Definitions

from The American Heritage® Dictionary of the English Language, 5th Edition.

  • noun Botany A structure in seed plants that consists of the embryo sac surrounded by the nucellus and one or two integuments and that develops into a seed after it is fertilized.
  • noun Zoology A small or immature ovum.

from The Century Dictionary.

  • noun A. little egg: specifically, in anat., physiol., and zoology, an ovulum or ovum, especially a small one, as that of a mammal, or one not yet matured and discharged from the ovary: specifically applied by Haeckel to the ovum or fertilizable but unfertilized egg-cell of the female, conformable with the use of spermule for the male sperm-cell. Its protoplasm is termed by him ovoplasm, and its nucleus ovococcus.
  • noun In botany, a young or rudimentary seed; a peculiar outgrowth or production of the carpel which, upon fertilization and the formation of an embryo within, becomes the seed.
  • noun Some small body like or likened to an ovule: as, an ovule of Naboth. See ovulum.

from the GNU version of the Collaborative International Dictionary of English.

  • noun The rudiment of a seed. It grows from a placenta, and consists of a soft nucleus within two delicate coatings. The attached base of the ovule is the hilum, the coatings are united with the nucleus at the chalaza, and their minute orifice is the foramen.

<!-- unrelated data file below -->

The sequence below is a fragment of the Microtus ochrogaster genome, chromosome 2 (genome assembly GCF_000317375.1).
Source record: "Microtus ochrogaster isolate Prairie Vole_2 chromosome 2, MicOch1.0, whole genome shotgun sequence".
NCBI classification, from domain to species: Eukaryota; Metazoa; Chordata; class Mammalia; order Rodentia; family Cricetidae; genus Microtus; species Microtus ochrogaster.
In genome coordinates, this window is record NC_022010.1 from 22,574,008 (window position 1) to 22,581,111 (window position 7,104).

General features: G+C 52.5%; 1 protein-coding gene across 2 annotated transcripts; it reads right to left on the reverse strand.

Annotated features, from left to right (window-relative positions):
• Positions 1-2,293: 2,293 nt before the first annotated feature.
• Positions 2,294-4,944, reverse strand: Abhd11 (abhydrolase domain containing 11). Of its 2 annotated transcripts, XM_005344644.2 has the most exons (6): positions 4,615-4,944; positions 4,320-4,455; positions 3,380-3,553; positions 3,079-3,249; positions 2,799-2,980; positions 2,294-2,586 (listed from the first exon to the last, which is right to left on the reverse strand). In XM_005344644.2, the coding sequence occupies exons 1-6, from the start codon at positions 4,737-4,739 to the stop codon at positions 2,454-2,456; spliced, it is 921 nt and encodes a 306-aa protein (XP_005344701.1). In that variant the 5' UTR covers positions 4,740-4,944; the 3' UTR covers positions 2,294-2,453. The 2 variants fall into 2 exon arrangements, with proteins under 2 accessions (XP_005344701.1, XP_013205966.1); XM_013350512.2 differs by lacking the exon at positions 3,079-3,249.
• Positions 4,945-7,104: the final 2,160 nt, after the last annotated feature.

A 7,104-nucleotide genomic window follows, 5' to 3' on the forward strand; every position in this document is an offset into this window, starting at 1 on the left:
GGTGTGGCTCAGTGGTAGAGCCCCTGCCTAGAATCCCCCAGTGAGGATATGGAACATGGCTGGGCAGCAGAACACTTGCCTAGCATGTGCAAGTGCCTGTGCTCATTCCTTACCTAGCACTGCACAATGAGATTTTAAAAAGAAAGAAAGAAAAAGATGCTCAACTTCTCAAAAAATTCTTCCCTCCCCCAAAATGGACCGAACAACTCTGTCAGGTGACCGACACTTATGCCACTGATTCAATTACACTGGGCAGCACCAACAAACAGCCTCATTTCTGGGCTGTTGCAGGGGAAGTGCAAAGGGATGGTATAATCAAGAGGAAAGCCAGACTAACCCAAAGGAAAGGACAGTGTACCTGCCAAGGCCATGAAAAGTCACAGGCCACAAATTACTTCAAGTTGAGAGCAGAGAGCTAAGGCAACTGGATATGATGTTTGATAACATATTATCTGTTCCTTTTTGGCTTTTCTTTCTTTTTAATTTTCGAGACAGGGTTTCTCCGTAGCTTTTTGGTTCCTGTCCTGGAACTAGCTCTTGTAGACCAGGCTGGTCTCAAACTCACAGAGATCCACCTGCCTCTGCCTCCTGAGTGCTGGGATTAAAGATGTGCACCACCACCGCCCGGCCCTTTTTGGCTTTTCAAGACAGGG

• noun An ovum.

from Wiktionary, Creative Commons Attribution/Share-Alike License.

  • noun botany The structure in a plant that develops into a seed after fertilization; the megasporangium of a seed plant with its enclosing integuments.
  • noun zoology An immature ovum in mammals.

from WordNet 3.0 Copyright 2006 by Princeton University. All rights reserved.

  • noun a small or immature ovum
  • noun a small body that contains the female germ cell of a plant; develops into a seed after fertilization

Etymologies

from The American Heritage® Dictionary of the English Language, 4th Edition

[New Latin ōvulum, diminutive of Latin ōvum, egg; see awi- in Indo-European roots.]

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